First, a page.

If you doubt that the UFO phenomenon is a religion, check out one of the major UFO festivals sometime. People travel great distances to Roswell, New Mexico; McMinnville, Oregon; Kecksburg, Pennsylvania; and other places hosting festivals and conferences to celebrate the possibility of ETI contact. You’ll find a heavy New Age presence at these gatherings. Besides tarot card readings and healing crystals, a strong desire to meet our “space brothers” is evident among many of the pilgrims who’ve made the journey.

In short, you encounter people searching for answers to the big questions that have haunted humanity since very early in our history: Where do we come from, why are we here, and where do we go when we die?

We shouldn’t be surprised that belief in ET has been growing in America over the last seventy-five years. For at least twice that long, most leading thinkers in the secular realm have embraced modernist and postmodernist thought. Modernists believe that science is the only reliable tool for finding truth, while postmodernists, on the other hand, believe truth is unknowable.

You can see why neither of those philosophies are friendly to a Christian worldview. We believe in an invisible God who spoke the universe into existence. As a supernatural being, He defies observation and measurement through natural means. And a God who defines objective truth—as in, “I am the Truth”—is anathema to postmodernists.

We Americans have been soaking in postmodern philosophy since about the 1930s. Thanks to the influence of this self-refuting philosophy on our education system, most of us are unprepared to demand actual evidence for extraordinary claims like, “We’re being visited by extraterrestrials.” Yes, there are many witnesses of strange lights in the sky, video of aerial objects moving faster than any known human aircraft, and a handful of physical evidence such as strange metallic implants removed from contactees. None of that, however, is proof of extraterrestrial origin.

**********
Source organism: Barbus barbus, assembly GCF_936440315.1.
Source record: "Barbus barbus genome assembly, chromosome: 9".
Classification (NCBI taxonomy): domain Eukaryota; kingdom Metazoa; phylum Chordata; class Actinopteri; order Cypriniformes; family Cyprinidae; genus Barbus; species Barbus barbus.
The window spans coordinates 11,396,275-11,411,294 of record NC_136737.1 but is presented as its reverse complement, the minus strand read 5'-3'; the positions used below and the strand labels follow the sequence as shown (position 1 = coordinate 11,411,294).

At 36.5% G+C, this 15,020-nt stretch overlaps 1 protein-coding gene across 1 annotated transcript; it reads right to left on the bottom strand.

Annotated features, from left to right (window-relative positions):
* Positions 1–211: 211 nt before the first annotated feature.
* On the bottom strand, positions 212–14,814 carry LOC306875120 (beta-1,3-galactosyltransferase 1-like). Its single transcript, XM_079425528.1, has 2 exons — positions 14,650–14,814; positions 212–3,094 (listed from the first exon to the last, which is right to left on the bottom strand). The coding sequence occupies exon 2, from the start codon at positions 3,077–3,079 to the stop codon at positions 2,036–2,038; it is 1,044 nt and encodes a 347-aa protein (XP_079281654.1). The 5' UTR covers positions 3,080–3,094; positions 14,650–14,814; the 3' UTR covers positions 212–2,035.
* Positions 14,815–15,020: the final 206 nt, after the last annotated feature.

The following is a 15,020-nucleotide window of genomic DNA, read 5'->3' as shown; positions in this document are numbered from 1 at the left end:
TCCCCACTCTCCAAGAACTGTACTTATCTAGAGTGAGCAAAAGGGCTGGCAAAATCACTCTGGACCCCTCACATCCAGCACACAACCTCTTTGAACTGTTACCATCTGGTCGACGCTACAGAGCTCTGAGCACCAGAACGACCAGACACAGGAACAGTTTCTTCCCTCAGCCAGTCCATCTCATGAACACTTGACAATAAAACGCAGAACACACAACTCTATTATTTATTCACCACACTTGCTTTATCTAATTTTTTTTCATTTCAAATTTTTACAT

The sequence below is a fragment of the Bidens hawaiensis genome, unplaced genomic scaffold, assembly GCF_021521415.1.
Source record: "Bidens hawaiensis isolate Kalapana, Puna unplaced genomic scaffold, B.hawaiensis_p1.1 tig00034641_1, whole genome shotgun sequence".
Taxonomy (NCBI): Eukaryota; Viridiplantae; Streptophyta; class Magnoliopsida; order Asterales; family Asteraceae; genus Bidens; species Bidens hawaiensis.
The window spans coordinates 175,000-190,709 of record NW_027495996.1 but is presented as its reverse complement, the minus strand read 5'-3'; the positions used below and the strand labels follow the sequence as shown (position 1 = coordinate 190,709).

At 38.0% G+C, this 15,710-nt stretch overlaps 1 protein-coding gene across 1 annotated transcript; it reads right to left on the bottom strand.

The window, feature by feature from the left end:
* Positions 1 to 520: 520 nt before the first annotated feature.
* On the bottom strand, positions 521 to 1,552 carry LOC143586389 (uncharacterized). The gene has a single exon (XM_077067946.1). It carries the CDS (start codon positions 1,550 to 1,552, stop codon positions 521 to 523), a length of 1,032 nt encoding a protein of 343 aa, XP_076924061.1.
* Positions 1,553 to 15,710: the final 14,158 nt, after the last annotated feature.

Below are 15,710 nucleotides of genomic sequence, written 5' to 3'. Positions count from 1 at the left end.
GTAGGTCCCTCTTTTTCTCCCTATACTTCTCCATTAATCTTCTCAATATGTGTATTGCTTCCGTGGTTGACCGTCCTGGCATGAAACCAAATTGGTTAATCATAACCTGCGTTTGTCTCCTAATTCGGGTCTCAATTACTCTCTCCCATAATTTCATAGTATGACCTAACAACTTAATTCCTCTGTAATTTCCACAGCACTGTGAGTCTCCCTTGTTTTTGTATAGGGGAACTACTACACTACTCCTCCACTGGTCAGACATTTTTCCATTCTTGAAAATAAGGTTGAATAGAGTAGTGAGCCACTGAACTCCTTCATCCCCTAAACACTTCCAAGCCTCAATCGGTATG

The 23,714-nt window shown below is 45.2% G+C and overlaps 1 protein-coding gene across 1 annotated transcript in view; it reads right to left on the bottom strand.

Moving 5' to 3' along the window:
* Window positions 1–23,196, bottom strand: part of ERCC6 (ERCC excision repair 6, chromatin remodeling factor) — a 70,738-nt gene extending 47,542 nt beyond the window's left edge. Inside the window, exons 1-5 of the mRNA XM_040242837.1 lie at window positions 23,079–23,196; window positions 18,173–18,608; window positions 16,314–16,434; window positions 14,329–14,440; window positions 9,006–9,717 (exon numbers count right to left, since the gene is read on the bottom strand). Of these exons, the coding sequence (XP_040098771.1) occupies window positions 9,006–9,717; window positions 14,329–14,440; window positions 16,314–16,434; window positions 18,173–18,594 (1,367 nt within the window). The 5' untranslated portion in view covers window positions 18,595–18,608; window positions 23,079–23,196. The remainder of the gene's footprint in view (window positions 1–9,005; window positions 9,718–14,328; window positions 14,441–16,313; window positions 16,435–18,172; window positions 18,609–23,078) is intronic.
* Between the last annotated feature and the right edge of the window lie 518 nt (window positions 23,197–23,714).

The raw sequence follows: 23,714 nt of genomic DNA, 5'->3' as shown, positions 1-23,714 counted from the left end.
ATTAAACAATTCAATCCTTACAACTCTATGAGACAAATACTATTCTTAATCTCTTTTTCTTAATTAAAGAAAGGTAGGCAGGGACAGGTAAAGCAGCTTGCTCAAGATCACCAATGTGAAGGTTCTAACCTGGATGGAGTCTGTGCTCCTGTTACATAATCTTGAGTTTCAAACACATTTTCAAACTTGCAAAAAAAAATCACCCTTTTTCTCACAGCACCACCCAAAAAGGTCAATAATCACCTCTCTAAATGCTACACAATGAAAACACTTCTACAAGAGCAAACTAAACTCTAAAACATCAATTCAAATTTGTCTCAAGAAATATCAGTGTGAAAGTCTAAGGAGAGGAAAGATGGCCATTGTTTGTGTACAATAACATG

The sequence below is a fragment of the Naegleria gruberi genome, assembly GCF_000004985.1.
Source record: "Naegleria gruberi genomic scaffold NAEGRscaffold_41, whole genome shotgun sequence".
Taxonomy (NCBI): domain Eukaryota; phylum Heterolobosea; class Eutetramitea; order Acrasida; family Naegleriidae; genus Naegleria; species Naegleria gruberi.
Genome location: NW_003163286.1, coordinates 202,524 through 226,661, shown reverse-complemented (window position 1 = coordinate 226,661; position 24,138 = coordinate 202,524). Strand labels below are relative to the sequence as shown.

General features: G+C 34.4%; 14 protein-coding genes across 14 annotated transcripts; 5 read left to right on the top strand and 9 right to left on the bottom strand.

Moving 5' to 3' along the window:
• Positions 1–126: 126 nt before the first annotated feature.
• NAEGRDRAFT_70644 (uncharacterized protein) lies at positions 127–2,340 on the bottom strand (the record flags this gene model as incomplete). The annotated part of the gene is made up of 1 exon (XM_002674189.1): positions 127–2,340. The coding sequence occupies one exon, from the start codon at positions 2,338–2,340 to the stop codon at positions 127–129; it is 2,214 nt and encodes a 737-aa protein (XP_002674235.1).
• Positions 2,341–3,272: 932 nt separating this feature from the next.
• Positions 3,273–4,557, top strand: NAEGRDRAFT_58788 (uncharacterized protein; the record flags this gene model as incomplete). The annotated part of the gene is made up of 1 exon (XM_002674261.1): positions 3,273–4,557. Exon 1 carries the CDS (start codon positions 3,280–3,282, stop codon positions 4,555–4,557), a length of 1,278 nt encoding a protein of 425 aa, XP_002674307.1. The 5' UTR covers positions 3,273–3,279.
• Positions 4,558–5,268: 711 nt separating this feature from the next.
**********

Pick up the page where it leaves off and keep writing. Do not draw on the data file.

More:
Instead, most of us choose to ignore a belief system that’s lured in a third of our friends and family members, which is something we’d never do if the face of ET featured horns and a goatee.

Thanks to postmodernism, which has taught too many of us that our beliefs are wrong if they hurt someone else’s feelings, we let the claims of UFO believers stand without critical examination. We’ve been conditioned to believe truth is relative, filtered through personal experience and shaped by our culture. I have my truth, and you have yours. Our truths can be mutually exclusive and contradictory, and yet both can still be “true.”

That is, of course, ridiculous. Christian apologist Ravi Zacharias tells the story of a college professor who argued that India, unlike the West, rejects either-or logic. In India, the scholar insisted, salvation is not either Christ or nothing else, it’s both-and—both in Christ and other ways.

Zacharias ended the debate with a simple question: “Are you saying that when I’m in India, I must use either the ‘both-and logic’—or nothing else?”

The professor thought for a moment. “The either-or does seem to emerge, doesn’t it.” 

Zacharias replied, “Yes, even in India we look both ways before we cross the street because it is either me or the bus, not both of us!”

A physicist friend recently encountered a more extreme example of postmodernist thought. While teaching a college physics class, an African-American student responded to Newton’s Law of Universal Gravitation by saying it didn’t apply to him because it was a white man’s law. Once our friend, who doesn’t suffer fools gladly, realized the young man wasn’t kidding, he invited the budding scientist to join him on the roof of the four-story building to put his theory to the test—by jumping.

For his remark, our friend was compelled to endure several sessions of sensitivity training. But you get the point—we can’t be content to dismiss the UFO phenomenon by saying, “Jesus works for me, but everyone has to find their own path to God.”

Propositional truth—claims that can be tested by logic and evidence—exists. Christianity is based on propositional truth. Example: Jesus is God. Since Jesus said no one comes to the Father except through him, then there are no other paths to God. This being true, following the ET highway to its destination can have eternal consequences. 

And if a third of America believes ET is out there, and three-quarters of us believe there’s evidence of ETI contact, then the odds are that at least a few members of your church buy into the ET gospel. As we noted above, there are more Americans who believe in ET than in the God of the Bible.

Think about that. There are more of “them” than there are of “us.” 

It’s long past time to stop treating the ET gospel as a harmless fringe belief that doesn’t hurt anyone as long as it’s not taken too seriously. It is, in fact, a pagan sci-fi religion tailor-made for the twenty-first century.